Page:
As the subtitle of the book says, Helen Merrick’s 2009 The Secret Feminist Cabal is a cultural history of science fiction feminisms, from the birth of the genre through its tumultuous past to today. After reading Joanna Russ’s How to Suppress Women’s Writing and To Write Like a Woman, I found myself searching for more recent scholarly work on science fiction’s role in women’s lives and how SF has interacted with and synthesized its own feminisms. Merrick’s book is an engaging and wonderfully written examination of the unseen and often erased history of women in SF.
Anyone interested in the history of SF fandoms, the reclaimed “herstory” of women in science fiction and fandom both, and the intersections of feminism and women’s writing with science will find value in this text. Merrick is an accessible writer: she does not assume that her reader will know all of the people or references she makes. That applies not just to the academic criticism she uses but also to her cultural examination of fandom. For those who weren’t alive (many of us) in the twenties and thirties, or during the forties and fifties, or the sixties up through the nineties, she explains the fandom resources she’s referencing and their uses, like APAs and fanzines. The use of letters-of-comment and letters to the editor as resources, from the pulps and onward, is an illuminating choice.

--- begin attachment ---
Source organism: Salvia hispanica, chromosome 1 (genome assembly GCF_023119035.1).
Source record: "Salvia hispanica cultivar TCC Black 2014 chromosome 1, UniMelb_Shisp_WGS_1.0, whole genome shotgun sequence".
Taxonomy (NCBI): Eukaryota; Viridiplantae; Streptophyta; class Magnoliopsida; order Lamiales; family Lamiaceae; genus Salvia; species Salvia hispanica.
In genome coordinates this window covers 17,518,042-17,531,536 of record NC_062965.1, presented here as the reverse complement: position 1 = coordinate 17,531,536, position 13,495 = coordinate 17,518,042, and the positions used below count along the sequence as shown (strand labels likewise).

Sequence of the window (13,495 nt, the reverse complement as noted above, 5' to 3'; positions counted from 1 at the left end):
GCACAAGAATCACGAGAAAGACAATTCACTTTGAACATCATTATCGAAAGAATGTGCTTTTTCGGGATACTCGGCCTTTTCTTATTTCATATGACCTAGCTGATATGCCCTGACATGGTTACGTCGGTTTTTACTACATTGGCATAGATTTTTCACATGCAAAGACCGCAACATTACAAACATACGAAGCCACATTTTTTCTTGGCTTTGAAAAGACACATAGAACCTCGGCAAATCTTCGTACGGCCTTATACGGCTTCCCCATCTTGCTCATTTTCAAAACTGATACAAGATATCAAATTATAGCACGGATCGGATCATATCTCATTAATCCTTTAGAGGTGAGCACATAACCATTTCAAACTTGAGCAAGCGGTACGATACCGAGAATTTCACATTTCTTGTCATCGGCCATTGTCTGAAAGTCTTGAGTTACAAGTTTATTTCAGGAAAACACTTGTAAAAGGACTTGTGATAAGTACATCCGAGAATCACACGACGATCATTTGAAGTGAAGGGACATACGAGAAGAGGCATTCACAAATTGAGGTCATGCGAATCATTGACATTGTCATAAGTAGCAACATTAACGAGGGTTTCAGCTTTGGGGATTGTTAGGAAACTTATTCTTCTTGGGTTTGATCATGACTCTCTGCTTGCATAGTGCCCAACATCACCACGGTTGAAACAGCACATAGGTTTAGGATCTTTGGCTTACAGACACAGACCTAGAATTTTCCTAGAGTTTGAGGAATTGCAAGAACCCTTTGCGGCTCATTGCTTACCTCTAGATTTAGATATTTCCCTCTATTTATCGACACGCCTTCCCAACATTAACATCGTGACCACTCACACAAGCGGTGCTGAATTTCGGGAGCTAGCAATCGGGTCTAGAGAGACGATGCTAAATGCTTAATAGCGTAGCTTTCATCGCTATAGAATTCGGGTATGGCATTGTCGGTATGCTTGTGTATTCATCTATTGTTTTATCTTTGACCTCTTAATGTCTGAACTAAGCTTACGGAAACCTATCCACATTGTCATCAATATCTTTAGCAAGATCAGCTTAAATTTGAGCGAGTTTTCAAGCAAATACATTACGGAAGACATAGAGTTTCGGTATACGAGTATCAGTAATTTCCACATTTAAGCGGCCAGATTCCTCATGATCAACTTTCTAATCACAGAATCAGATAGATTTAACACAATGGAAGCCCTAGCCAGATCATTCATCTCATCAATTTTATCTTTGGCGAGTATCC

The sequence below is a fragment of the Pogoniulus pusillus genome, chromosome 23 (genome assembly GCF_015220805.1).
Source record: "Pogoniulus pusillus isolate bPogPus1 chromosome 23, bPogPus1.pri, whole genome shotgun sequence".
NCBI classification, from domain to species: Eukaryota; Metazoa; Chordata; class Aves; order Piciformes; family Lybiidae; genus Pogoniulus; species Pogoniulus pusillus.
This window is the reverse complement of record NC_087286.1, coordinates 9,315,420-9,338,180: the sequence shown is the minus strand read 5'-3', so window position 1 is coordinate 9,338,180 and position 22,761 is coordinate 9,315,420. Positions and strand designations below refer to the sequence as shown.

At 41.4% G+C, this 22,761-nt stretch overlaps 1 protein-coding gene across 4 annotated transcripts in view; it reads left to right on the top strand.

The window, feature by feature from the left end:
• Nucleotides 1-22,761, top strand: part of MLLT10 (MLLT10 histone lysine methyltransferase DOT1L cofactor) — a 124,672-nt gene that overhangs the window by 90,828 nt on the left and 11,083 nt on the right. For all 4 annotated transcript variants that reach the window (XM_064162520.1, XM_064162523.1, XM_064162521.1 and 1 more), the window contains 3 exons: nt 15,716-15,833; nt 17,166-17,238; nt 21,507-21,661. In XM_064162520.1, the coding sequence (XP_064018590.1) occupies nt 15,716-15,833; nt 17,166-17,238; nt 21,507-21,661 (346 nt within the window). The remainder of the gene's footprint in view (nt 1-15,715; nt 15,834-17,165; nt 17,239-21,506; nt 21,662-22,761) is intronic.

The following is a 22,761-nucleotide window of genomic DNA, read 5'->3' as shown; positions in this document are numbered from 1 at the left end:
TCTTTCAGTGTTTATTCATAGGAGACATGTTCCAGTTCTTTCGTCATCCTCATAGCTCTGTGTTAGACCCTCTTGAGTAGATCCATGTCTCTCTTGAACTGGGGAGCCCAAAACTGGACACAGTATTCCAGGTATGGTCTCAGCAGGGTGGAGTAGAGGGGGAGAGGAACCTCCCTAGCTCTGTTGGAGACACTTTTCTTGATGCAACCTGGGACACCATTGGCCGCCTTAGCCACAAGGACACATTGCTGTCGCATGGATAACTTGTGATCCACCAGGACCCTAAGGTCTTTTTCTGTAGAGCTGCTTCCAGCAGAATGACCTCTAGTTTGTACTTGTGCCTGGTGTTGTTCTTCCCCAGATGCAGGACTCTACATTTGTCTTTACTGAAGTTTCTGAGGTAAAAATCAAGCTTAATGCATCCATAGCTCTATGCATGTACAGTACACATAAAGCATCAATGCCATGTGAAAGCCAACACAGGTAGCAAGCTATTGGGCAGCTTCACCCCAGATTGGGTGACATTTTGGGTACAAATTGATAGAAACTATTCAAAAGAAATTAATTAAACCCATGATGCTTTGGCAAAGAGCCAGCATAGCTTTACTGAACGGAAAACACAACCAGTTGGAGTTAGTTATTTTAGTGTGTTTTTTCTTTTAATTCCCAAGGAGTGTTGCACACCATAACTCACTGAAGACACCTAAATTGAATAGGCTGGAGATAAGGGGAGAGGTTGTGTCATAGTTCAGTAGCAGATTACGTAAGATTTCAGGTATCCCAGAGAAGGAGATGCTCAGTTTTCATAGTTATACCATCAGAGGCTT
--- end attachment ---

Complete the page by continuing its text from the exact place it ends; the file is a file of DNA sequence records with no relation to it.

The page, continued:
After all, science fiction is about more than just stories. It’s definitely about more than academic SF criticism. It’s about the people who were participating and devoting their lives to the fandom and their love of the literature, and how they shaped the narrative when they interacted with writers and editors.
It’s important to note, straight away, the use of the plural in the title: feminisms, not feminism. Merrick’s work doesn’t try to deal with false monoliths of culture, women or what could be called, at any point in time, Feminism. Her preface deals with the struggle of telling a story about SF feminisms right at the start: